Cover Crop Field Walks are coming to a farm near you!

The growing season is returning, and Bradford County residents and farmers are happy to see green again. April finds farmers looking forward to seeing the fruits of their fall planting efforts. 

Bradford and Tioga County Conservation Districts will be hosting cover crop field walks at three locations on April 23, 24 and 25. Each field walk will run from noon to 1 p.m., and will give farmers an opportunity to grab a sandwich and look at cover crops that were planted in August and September with the “high-boy” cover crop inter-seeder. These field walks are informal and help farmers share lessons learned and evaluate options for improving crop production and soil health.  

The schedule will be as follows: Monday, April 22, noon to 1 p.m. at Kreger Farm, Route 414 west of Liberty; Tuesday, April 23, from noon to 1 p.m. at the YHEC building south of Rome on Route 187; and on Thursday, April 25, from noon to 1 p.m. at the Roy Thomas Farm on Route 14 between Canton and Troy.

In 2018, the Bradford County Conservation District acquired a high clearance cover crop inter-seeder for use on local farms. This provides an alternative for getting living plants growing in fields leading into weather. Farmers call these cover crops and they pay big dividends for healthy, productive soil.  

This machine is a high clearance spray rig that has been altered to distribute dry seed with an air/blower system. Cover crop seed can be broadcast under corn or soybean canopies. This method can open new opportunities to farmers in our region. 

Cover crop growth is an integral part of soil health and preventing sediment loss to local water sources and the Chesapeake Bay. The relatively short growing season in Northern Pennsylvania provides a short window for cover crop establishment. This planting method widens that window.  

Seed can be delivered below the crop canopy via drop tubes on a 90-foot-wide boom. The inter-seeder can travel through standing crops, placing cover crop seed on the soil surface before harvest, allowing cover crop establishment to begin earlier. 

Crops like corn grain and soybeans are rarely followed by cover crops in much of Pennsylvania because of late harvest and our shorter growing season, stagnating soil biology in the fall and spring and leaving soil more susceptible to erosion. This innovation opens the door for covers in these crop scenarios.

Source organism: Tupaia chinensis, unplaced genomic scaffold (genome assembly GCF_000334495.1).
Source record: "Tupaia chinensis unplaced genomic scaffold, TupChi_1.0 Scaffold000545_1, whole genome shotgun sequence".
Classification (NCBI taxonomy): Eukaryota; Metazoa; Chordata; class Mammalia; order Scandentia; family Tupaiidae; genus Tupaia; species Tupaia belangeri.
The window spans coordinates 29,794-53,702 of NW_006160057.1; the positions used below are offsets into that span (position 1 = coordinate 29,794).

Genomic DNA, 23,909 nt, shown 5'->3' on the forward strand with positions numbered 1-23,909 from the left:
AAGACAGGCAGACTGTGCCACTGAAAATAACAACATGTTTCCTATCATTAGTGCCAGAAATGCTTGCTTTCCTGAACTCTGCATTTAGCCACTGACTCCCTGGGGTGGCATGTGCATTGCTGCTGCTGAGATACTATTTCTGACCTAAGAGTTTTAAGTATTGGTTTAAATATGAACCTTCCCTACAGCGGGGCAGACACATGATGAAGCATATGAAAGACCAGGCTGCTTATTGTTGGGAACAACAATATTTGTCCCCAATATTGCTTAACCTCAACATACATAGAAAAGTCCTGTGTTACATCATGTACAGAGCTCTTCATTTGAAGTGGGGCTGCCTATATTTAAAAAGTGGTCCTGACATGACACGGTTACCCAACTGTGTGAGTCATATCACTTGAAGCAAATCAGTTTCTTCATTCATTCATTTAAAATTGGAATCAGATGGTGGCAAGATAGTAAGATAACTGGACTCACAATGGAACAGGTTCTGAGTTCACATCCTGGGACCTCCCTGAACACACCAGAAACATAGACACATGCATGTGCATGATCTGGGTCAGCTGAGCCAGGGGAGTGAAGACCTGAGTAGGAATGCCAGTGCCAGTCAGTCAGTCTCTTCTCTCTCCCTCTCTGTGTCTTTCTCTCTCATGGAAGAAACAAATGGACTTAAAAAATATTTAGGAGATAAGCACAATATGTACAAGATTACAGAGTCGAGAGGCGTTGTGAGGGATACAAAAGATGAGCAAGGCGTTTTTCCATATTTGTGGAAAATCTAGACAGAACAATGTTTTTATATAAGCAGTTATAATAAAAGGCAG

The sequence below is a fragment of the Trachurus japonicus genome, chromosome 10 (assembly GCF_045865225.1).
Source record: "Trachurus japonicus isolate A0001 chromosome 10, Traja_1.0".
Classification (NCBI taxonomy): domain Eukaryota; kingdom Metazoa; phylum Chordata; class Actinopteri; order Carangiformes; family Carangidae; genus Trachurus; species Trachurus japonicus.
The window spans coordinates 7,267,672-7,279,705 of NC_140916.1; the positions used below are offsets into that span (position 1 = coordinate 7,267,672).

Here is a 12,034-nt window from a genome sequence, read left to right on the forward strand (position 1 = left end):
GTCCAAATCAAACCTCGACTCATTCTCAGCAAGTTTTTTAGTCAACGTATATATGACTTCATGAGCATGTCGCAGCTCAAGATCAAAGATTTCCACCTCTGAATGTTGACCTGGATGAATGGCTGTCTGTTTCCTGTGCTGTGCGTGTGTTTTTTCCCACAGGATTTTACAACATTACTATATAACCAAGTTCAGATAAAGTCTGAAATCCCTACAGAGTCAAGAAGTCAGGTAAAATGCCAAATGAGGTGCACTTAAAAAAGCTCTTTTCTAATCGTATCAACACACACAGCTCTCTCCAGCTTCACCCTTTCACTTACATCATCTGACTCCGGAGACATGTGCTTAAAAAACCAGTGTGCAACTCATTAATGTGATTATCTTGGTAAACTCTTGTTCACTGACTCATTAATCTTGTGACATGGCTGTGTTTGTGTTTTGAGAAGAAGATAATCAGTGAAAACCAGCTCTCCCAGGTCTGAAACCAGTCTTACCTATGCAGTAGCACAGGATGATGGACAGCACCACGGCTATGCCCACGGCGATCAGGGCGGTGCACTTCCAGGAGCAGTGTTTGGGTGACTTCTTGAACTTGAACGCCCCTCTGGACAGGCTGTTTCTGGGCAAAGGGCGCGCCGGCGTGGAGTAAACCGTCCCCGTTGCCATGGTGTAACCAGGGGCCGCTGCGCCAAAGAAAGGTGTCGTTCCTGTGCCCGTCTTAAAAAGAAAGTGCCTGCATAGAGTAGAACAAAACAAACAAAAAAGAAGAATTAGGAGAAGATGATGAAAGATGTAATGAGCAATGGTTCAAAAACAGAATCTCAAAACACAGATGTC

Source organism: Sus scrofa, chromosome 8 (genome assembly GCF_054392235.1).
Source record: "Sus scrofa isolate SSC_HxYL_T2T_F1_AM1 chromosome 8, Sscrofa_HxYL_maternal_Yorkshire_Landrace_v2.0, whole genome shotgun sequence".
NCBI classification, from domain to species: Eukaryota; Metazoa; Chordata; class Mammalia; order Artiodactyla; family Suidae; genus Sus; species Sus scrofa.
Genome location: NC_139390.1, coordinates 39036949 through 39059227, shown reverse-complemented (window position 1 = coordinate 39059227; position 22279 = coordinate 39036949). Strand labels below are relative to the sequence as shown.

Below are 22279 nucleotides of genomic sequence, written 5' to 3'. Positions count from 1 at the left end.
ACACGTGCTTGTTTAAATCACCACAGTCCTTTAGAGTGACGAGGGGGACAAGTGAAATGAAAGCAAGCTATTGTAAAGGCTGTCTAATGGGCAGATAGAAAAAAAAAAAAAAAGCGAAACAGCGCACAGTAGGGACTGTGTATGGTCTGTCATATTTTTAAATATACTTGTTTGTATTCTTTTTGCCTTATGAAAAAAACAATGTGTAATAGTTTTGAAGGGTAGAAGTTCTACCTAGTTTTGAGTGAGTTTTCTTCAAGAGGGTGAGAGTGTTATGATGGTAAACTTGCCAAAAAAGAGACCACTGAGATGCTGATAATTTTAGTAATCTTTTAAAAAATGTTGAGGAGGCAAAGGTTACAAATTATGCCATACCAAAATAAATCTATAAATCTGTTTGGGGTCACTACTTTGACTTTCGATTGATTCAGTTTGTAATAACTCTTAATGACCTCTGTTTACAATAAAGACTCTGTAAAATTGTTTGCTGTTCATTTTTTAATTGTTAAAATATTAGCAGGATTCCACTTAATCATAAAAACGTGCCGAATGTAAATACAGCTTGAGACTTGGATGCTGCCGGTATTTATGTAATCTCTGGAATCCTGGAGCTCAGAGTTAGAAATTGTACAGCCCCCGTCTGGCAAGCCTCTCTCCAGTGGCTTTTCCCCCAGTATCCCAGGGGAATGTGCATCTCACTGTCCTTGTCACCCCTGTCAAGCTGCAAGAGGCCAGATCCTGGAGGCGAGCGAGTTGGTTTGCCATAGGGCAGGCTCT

The method has been used successfully in other areas, and the first seedings in 2018 show promise. This project has been a partnership of six neighboring Pennsylvania county conservation districts including Bradford, Lycoming, Sullivan, Susquehanna, Tioga, and Wyoming.

Purchase of the inter-seeder has been made possible by a grant from the National Fish and Wildlife Foundation (NFWF) to the Upper Susquehanna Coalition (USC).  BCCD is a sub-recipient in this grant, receiving funds to acquire and operate the inter-seeder. Cooperating farms help with the cost of operating the inter-seeder by paying roughly $15/ac.  

In 2019, the Conservation Innovation Grant is providing additional support for this project from USDA-NRCS. Funds will be available to pay for 50 percent of seed costs for farmers using the inter-seeder to plant cover crops. Minimizing the risk a farmer takes to implement a new management practice can encourage producers to try new approaches.

Initial goals for the project are to establish cover crops on 2,000 acres annually for the 2019 and 2020 crop years, for a total of 4,000 acres in northern Pennsylvania and Southern New York counties. These will largely be crop acres previously unable to establish cover crops because of timing of harvest.

The inter-seeder is in action already this year, completing some spring seedings. It will also be side-dressing nitrogen and planting cover crop in July on several farms.  

Contact the Bradford County Conservation District to schedule the inter-seeder at your farm for these or innovative practices. You can visit the Bradford County Conservation District at 200 Lake Rd. in Wysox across from the Wysox Fire Hall, or contact them by calling (570) 485-3144 or by visiting

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